Having had the privilege of travelling the world, I have learned one thing: how fortunate we are to live in Canada. We are virtually free from daily threats, we have a relatively decent economy, our social programs are second to none and we are surrounded by really nice people (especially in Port Perry).
I have travelled throughout Canada many times and have visited each province, at least once, therefore, it is fitting to write an article about Canada, during our 150th birthday.
I am always amazed by the cleanliness and serenity of Victoria, Canada’s western most capital. Tea at the Empress Hotel is a must and Miniature World in the lower level is well worth the visit. For those who enjoy walking, a visit to beautiful Butchart gardens, will easily take a day.
Once you are on the mainland Stanley Park, complete with its Teahouse restaurant, is a place not to be missed. Vancouver is a vibrant city, with many unique eateries found in Gastown and Granville Island. The weather is usually warmer than the east, and the people have a Joie de vivre way about them.
Heading north to Whistler puts you on top of the world. Skiing, hiking, sledding and bear watching are some of the great possibilities that await you. For the true adventurer, continue north to Prince George, where remoteness doesn't even begin to describe the area. When you arrive you are greeted by Mr. PG, a gigantic statue made from lumber and steel, two elements for which the region is known.
Passing through the Okanagan valley you arrive in Alberta and the city of Banff, which is considered Canada’s mountain playground. Great outdoor activities await travellers. Less than an hour away is Lake Louise with all its splendour. Take a trek through Johnson Canyon, as it is well worth the stop.
If you are driving, head north to Jasper. The scenery is breathtaking and the wildlife abundant. Jasper has white-water rafting, the Edith Cavell Glacier and dozens more sights to see. Edmonton, Alberta’s capital, is only a few hours away, or head south to Calgary and catch the stampede (mid-July).
Continue west to Canada’s Prairie Provinces. And if you want to catch the Northern lights, Prince Albert or North Battleford, Saskatchewan will give you some amazing visuals (the best time of year to see the lights is in winter).
Head south to Saskatoon, a very modern, cosmopolitan city, with extremely wide streets and many restaurants (my favourite is John’s Steakhouse). Visiting the capital city of Regina, with its parks and sophistication, is a must, and sets the mid-west apart from the rest of the country.
Winnipeg, the capital of Manitoba, among its many attributes, has a great zoo. If you see people staring upward at the Parliament buildings, they are looking at Golden Boy, a statue perched far atop the dome. I once spent a week in Thompson, located very far north in Manitoba, where my favourite eatery was the A&W… enough said.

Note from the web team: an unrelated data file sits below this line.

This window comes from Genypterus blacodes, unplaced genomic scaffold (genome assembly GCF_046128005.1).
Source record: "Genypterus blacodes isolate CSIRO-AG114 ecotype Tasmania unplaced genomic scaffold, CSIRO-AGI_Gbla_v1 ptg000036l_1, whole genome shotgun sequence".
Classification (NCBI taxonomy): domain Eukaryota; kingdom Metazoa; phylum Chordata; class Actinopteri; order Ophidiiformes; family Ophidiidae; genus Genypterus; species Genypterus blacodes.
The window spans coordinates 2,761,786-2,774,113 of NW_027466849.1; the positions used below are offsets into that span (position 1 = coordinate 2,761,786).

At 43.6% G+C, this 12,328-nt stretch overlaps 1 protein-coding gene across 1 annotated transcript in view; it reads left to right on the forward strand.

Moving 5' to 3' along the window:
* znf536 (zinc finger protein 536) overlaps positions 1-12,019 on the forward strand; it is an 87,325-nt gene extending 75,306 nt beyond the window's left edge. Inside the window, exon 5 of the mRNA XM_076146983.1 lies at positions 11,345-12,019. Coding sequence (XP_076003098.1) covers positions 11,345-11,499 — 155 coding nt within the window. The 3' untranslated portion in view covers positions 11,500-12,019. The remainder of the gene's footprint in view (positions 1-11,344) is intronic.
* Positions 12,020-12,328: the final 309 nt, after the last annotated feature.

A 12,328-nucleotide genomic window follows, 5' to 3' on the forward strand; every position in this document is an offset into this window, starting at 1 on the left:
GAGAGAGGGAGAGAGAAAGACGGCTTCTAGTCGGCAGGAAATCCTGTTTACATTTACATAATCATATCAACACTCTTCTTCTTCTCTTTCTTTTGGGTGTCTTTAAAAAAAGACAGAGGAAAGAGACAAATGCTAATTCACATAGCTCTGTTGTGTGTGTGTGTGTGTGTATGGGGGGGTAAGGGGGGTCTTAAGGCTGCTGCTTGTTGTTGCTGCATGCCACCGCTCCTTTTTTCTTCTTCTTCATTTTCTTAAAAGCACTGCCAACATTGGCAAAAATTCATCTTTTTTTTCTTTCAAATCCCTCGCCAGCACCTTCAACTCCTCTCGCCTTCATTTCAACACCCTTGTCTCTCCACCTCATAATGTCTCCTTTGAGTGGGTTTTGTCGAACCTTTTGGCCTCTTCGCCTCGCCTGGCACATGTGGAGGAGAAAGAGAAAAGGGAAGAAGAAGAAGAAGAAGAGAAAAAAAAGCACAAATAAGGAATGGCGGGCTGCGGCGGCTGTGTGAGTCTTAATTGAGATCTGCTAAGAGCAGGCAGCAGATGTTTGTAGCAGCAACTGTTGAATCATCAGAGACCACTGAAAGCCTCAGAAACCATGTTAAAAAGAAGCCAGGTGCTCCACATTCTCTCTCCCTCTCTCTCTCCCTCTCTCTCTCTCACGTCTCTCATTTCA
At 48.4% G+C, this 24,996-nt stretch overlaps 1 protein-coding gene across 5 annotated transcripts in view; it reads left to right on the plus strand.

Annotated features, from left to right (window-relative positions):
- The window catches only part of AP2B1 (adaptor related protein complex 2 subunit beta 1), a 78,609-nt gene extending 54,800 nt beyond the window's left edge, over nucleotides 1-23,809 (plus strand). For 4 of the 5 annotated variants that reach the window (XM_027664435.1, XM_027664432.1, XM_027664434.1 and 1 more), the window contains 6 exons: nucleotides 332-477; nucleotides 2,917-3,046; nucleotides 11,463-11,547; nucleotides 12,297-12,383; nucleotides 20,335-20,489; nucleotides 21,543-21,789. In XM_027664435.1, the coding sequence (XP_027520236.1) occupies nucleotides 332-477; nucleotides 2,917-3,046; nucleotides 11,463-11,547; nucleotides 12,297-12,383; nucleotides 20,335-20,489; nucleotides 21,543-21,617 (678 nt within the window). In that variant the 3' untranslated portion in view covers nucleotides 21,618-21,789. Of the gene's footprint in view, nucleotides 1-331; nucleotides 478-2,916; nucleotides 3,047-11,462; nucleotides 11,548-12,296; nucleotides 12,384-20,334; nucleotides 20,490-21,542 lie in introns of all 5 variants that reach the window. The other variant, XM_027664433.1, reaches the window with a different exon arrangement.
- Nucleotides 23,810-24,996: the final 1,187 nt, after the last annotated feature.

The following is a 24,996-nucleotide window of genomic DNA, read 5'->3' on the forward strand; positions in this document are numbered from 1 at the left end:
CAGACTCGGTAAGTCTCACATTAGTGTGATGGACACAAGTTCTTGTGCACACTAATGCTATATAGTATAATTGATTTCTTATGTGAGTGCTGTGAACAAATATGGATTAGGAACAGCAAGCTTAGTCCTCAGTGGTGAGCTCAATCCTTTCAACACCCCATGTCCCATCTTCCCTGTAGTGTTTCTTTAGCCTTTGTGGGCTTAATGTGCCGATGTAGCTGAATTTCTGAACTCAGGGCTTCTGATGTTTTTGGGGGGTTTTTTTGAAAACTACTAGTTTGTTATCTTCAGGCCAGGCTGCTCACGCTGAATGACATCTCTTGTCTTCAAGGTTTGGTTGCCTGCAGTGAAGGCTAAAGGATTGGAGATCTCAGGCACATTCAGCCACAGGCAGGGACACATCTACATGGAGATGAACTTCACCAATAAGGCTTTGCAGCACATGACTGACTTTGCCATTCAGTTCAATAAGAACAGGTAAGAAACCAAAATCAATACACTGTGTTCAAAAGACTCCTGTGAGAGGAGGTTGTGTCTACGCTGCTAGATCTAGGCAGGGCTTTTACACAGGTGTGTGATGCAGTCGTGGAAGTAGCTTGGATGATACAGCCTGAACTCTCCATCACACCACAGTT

I recall taking the Via train, across Canada and entered Ontario at four in the morning. We stopped in Toronto at nine, the next morning. It is impossible to fathom how large this land is. Watching moose swimming in one of the province’s 250,000 lakes (half are still unnamed) is spectacular.
Toronto is of course remarkable, if you are looking for city life, albeit overshadowed by Port Perry, Canada’s prettiest town. A visit to Ottawa can be breathtaking, especially when you are standing in front of our Peace Tower and imagining history unfolding itself. In February, catch Winterlude, eat a Beaver Tail or skate on the Rideau Canal, the world’s largest skating rink.
Heading east to Montreal is like visiting another country. From fashion to food, architecture to language, the distinct society of Quebec, derived from the early French settlers, makes this area feel very European. Quebec City, with North America’s oldest commercial street, is a tourist mecca.
New Brunswick has more covered bridges than anywhere in the world. The tidal boar in Moncton, along with Magnetic Hill is not to be missed, but if you are short on time, visit the Hopewell Rocks (flower pots).
A drive north to Edmunston and a visit to the annual cheese festival, makes for an interesting stay in this predominantly French region. If chocolate is your thing head south to St, Stephen’s (just outside St. John) and tour the Ganong factory. Yes, there are lots of free samples.
Halifax, Nova Scotia’s capital is one of my favourite cities. The historic properties offer great restaurants and artisan shops and you can dance the night away at the Lower Deck. About an hour south is famous Peggy’s Cove and its popular lighthouse. The restaurant is great, but the views are out of this world. A stop in Lunenburg and a glimpse of the Bluenose (our sailing craft depicted on our ten cent coins) is a must-see for anyone in the area.
Canada’s smallest province, Prince Edward Island is now accessible by a bridge (it is free to cross over, but a $45 charge to return). A walking tour of Charlottetown is the way to see the historic city, where Canada was born. Another tourist stop is the house of Anne of Green Gables, immortalized by Lucy Maude Montgomery.
Our last, youngest and most eastern province is Newfoundland. Watching icebergs in St. John’s harbour is outstanding. Seafood is abundant, and the ruggedness of the shore is breathtaking. Lighthouses pop up everywhere, and the local dialect and customs set this province aside from the rest of the country.
In the words of Stomping Tom Connors, “In Canada we Get to See it All”. See the world, but see Canada first!